BMW has been relentless focusing on the SUV/coupe sector for the last few years. The X4 is just one of the products of this focus.
When it was first introduced in 2014, many people, auto journalists included, were perplexed by its purpose. More expensive than the X3 it was based on, almost as costly as the larger X5, but less practical, one wondered why it even existed.
However, it’s obvious now that BMW knew what it was doing as the old X4 sold like hotcakes moving more than 200,000 units globally in the four years since its introduction. In Canada alone, over 4,400 units have been sold to date.
It’s no surprise then, that Munich’s finest engineers and marketers have followed up with an all-new second generation X4, based on the new-for-2018 G01 BMW X3.
BMW designer, Calvin Luk, has adopted the all-new X3’s basic design aesthetic for the 2019 all-new X4.
The vehicle is BMW’s first application of its next-generation rear lighting units, which have also made their appearance on the new 8-Series coupe and the Z4 cabriolet.
Up front, a taller oversized kidney grille and smaller cooling openings in the front bumper give the X4 an assertive new look.
The swooping roofline is a little less aggressive in the rear resulting in more space in the cargo area.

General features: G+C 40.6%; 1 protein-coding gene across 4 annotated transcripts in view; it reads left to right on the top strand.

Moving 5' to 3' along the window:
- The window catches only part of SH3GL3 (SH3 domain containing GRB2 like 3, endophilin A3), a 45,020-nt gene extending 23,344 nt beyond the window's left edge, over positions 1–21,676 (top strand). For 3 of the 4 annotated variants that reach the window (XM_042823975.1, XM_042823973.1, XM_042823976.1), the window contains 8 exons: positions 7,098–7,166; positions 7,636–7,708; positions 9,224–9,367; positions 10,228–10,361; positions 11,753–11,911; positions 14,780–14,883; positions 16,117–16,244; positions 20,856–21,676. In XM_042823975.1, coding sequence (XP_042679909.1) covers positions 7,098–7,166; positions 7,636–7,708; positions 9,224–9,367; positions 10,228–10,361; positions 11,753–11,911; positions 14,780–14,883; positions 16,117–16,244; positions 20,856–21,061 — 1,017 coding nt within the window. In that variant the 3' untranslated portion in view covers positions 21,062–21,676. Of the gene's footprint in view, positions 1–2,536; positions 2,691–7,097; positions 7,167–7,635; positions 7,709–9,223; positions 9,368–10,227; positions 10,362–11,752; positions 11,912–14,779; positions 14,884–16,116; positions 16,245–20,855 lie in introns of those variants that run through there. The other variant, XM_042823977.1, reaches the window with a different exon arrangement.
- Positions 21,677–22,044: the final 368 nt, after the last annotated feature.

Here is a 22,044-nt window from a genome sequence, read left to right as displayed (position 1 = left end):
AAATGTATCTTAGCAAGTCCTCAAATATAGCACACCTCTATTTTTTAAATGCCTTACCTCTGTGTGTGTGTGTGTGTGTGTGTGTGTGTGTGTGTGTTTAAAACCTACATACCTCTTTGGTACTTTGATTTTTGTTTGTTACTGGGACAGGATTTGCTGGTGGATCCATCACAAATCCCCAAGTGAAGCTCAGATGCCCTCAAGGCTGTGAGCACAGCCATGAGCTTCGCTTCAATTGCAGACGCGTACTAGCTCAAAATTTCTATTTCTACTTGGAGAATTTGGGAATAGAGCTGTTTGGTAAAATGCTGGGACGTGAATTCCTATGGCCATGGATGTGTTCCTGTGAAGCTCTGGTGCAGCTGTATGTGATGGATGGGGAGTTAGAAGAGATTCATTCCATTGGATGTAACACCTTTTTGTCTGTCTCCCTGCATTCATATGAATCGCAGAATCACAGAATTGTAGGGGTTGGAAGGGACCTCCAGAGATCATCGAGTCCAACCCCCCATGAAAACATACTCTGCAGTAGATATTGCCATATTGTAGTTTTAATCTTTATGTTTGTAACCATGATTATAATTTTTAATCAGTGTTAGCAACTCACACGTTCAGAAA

With a wheelbase stretched by 2.1 inches, the 2019 X4 is around 3 inches longer than last year’s X4 and an inch and a half wider. Calvin Luk has put this space to good use, rendering a less stubby and better proportioned profile with a more cohesive rear contour.
Accordingly, BMW has also updated the latest variant of the sporty X4, in M40i trim.
This unit has 355 meaty horses on tap and 365 lb-ft of torque. Also available is the less powerful X4 xDrive 30i, with a 2.0-litre turbocharged four that has 248 hp and 258 lb-ft of torque.
The X4’s newly added length has benefited the cabin aft of the B-pillar with rear legroom up by about an inch and cargo capacity expanding by one cubic foot to a total of 19 cu.ft.
A standard-equipment panoramic moonroof helps the rear occupants feel less claustrophobic, although the seemingly infinitely adjustable supportive front bucket seats are still the best seats in the house.
While the previous X4’s choice of materials didn’t seem to match the price premium over the X3, this latest model’s use of soft, plush leather and higher quality nicely textured plastics has paid dividends.
The updated X4’s interior also includes BMW’s latest driver-orientated dashboard design with a 10.25 inch touchscreen infotainment system that can also be controlled with BMW’s latest rendition of its iDrive controller.
My X4 M40i test vehicle was also fitted with a vibrant multi-colour heads-up display, and BMW’s Active Guard safety suite which bundles forward collision mitigation and daytime pedestrian detection with auto braking.
Active Guard also includes real time speed limit notification, plus the latest in BMW’s pre-and post collision safety systems. Adaptive cruise control is also available.